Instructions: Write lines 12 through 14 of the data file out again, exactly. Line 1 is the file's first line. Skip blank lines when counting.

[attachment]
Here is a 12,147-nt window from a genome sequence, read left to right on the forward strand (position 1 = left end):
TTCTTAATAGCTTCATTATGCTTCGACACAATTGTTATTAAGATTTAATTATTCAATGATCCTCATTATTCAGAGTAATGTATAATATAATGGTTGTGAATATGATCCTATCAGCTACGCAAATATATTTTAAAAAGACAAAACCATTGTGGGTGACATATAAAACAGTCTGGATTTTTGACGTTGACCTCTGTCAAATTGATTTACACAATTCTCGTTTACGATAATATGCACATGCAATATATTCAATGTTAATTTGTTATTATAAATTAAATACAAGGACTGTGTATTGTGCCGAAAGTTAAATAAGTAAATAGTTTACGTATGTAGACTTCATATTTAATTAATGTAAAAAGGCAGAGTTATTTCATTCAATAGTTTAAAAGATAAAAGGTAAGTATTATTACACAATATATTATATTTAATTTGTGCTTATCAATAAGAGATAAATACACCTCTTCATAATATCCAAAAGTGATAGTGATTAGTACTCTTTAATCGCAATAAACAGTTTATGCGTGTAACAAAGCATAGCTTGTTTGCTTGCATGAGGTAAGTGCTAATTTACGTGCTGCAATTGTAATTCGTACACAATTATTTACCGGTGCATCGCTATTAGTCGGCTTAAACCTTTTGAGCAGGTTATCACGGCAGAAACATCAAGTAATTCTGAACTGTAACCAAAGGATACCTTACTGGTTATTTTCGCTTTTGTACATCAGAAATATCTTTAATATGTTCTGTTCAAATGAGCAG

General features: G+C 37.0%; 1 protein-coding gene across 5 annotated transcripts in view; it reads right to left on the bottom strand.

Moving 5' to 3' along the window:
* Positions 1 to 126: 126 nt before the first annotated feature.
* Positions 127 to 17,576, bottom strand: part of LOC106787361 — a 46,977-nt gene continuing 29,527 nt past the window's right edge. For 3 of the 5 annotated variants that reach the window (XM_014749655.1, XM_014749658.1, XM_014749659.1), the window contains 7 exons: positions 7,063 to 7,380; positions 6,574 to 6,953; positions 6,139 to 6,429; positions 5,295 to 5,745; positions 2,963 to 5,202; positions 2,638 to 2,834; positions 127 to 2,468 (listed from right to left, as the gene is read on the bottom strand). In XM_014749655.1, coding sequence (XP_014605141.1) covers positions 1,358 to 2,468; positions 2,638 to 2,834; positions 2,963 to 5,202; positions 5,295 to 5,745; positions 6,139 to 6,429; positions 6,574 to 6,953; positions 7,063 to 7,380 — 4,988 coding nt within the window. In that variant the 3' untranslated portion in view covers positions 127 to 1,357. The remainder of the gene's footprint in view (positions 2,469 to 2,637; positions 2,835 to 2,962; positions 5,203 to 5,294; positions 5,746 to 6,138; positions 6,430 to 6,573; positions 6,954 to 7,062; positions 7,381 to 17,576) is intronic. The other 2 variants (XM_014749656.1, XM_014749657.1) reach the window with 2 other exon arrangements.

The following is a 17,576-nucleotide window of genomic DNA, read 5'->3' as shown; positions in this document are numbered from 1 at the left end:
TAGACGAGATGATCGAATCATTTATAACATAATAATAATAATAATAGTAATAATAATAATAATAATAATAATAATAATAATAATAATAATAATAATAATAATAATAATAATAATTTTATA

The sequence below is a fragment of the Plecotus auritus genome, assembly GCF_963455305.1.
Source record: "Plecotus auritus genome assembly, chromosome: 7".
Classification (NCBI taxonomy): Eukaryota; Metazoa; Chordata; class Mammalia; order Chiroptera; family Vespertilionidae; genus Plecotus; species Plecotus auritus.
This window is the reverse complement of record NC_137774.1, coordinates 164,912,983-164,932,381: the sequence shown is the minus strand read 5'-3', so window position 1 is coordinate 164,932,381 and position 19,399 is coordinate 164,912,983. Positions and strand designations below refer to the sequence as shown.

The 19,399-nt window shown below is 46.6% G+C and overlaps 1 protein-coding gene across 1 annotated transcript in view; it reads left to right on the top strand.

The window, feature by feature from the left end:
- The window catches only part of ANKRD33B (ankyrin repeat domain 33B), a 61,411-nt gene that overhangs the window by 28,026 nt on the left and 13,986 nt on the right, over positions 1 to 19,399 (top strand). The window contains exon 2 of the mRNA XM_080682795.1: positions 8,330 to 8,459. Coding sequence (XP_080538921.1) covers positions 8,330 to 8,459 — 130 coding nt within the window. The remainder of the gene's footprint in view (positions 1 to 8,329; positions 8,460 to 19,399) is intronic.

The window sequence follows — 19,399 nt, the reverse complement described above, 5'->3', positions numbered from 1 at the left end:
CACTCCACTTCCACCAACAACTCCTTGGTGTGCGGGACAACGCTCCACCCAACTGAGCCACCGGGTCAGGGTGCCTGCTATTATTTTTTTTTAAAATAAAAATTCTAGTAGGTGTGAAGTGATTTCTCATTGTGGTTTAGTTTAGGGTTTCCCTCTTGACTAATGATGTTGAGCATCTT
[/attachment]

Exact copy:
This window is the reverse complement of record NC_137774.1, coordinates 164,912,983-164,932,381: the sequence shown is the minus strand read 5'-3', so window position 1 is coordinate 164,932,381 and position 19,399 is coordinate 164,912,983. Positions and strand designations below refer to the sequence as shown.

The 19,399-nt window shown below is 46.6% G+C and overlaps 1 protein-coding gene across 1 annotated transcript in view; it reads left to right on the top strand.

The window, feature by feature from the left end: